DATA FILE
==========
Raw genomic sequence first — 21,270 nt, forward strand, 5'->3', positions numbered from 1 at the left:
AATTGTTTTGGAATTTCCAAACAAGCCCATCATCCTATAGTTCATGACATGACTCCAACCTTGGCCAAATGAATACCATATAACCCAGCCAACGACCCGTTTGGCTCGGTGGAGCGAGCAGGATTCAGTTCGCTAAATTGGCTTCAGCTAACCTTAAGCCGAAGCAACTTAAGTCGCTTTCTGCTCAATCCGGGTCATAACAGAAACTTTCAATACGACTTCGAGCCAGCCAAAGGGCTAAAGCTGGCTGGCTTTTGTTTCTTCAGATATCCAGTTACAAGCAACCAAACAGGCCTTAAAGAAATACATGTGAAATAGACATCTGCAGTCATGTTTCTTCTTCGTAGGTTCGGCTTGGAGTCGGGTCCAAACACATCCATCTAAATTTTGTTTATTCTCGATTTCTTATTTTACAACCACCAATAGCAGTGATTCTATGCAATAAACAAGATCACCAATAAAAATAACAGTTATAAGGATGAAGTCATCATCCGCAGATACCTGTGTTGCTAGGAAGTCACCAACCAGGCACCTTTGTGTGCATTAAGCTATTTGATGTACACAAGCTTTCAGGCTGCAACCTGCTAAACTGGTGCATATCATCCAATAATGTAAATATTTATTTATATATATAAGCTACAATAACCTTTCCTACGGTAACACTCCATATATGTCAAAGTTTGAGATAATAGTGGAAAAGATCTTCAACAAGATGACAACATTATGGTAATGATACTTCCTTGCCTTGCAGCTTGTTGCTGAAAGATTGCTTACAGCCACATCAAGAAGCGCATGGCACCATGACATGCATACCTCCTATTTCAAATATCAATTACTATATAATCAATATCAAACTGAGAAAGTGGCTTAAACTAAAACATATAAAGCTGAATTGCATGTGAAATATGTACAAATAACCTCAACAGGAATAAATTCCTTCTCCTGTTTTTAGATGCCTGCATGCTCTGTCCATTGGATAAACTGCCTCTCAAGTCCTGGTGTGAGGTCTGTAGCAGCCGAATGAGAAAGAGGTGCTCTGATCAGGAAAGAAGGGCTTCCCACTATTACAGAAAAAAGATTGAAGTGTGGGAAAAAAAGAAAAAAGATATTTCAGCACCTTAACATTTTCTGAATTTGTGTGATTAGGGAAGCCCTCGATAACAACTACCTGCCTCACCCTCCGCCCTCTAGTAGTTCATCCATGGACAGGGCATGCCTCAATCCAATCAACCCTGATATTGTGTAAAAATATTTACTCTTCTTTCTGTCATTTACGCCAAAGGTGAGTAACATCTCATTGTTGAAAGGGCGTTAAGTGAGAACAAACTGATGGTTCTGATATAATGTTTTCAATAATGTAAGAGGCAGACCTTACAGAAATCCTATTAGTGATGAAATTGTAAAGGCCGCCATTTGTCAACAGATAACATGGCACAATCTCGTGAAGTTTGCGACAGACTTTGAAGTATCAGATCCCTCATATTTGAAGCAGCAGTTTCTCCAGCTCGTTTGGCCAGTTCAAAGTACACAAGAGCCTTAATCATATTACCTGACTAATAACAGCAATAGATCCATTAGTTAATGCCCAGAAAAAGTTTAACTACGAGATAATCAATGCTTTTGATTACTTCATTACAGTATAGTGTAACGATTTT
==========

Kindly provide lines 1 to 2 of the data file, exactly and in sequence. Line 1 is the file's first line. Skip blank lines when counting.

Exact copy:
Raw genomic sequence first — 21,270 nt, forward strand, 5'->3', positions numbered from 1 at the left:
AATTGTTTTGGAATTTCCAAACAAGCCCATCATCCTATAGTTCATGACATGACTCCAACCTTGGCCAAATGAATACCATATAACCCAGCCAACGACCCGTTTGGCTCGGTGGAGCGAGCAGGATTCAGTTCGCTAAATTGGCTTCAGCTAACCTTAAGCCGAAGCAACTTAAGTCGCTTTCTGCTCAATCCGGGTCATAACAGAAACTTTCAATACGACTTCGAGCCAGCCAAAGGGCTAAAGCTGGCTGGCTTTTGTTTCTTCAGATATCCAGTTACAAGCAACCAAACAGGCCTTAAAGAAATACATGTGAAATAGACATCTGCAGTCATGTTTCTTCTTCGTAGGTTCGGCTTGGAGTCGGGTCCAAACACATCCATCTAAATTTTGTTTATTCTCGATTTCTTATTTTACAACCACCAATAGCAGTGATTCTATGCAATAAACAAGATCACCAATAAAAATAACAGTTATAAGGATGAAGTCATCATCCGCAGATACCTGTGTTGCTAGGAAGTCACCAACCAGGCACCTTTGTGTGCATTAAGCTATTTGATGTACACAAGCTTTCAGGCTGCAACCTGCTAAACTGGTGCATATCATCCAATAATGTAAATATTTATTTATATATATAAGCTACAATAACCTTTCCTACGGTAACACTCCATATATGTCAAAGTTTGAGATAATAGTGGAAAAGATCTTCAACAAGATGACAACATTATGGTAATGATACTTCCTTGCCTTGCAGCTTGTTGCTGAAAGATTGCTTACAGCCACATCAAGAAGCGCATGGCACCATGACATGCATACCTCCTATTTCAAATATCAATTACTATATAATCAATATCAAACTGAGAAAGTGGCTTAAACTAAAACATATAAAGCTGAATTGCATGTGAAATATGTACAAATAACCTCAACAGGAATAAATTCCTTCTCCTGTTTTTAGATGCCTGCATGCTCTGTCCATTGGATAAACTGCCTCTCAAGTCCTGGTGTGAGGTCTGTAGCAGCCGAATGAGAAAGAGGTGCTCTGATCAGGAAAGAAGGGCTTCCCACTATTACAGAAAAAAGATTGAAGTGTGGGAAAAAAAGAAAAAAGATATTTCAGCACCTTAACATTTTCTGAATTTGTGTGATTAGGGAAGCCCTCGATAACAACTACCTGCCTCACCCTCCGCCCTCTAGTAGTTCATCCATGGACAGGGCATGCCTCAATCCAATCAACCCTGATATTGTGTAAAAATATTTACTCTTCTTTCTGTCATTTACGCCAAAGGTGAGTAACATCTCATTGTTGAAAGGGCGTTAAGTGAGAACAAACTGATGGTTCTGATATAATGTTTTCAATAATGTAAGAGGCAGACCTTACAGAAATCCTATTAGTGATGAAATTGTAAAGGCCGCCATTTGTCAACAGATAACATGGCACAATCTCGTGAAGTTTGCGACAGACTTTGAAGTATCAGATCCCTCATATTTGAAGCAGCAGTTTCTCCAGCTCGTTTGGCCAGTTCAAAGTACACAAGAGCCTTAATCATATTACCTGACTAATAACAGCAATAGATCCATTAGTTAATGCCCAGAAAAAGTTTAACTACGAGATAATCAATGCTTTTGATTACTTCATTACAGTATAGTGTAACGATTTT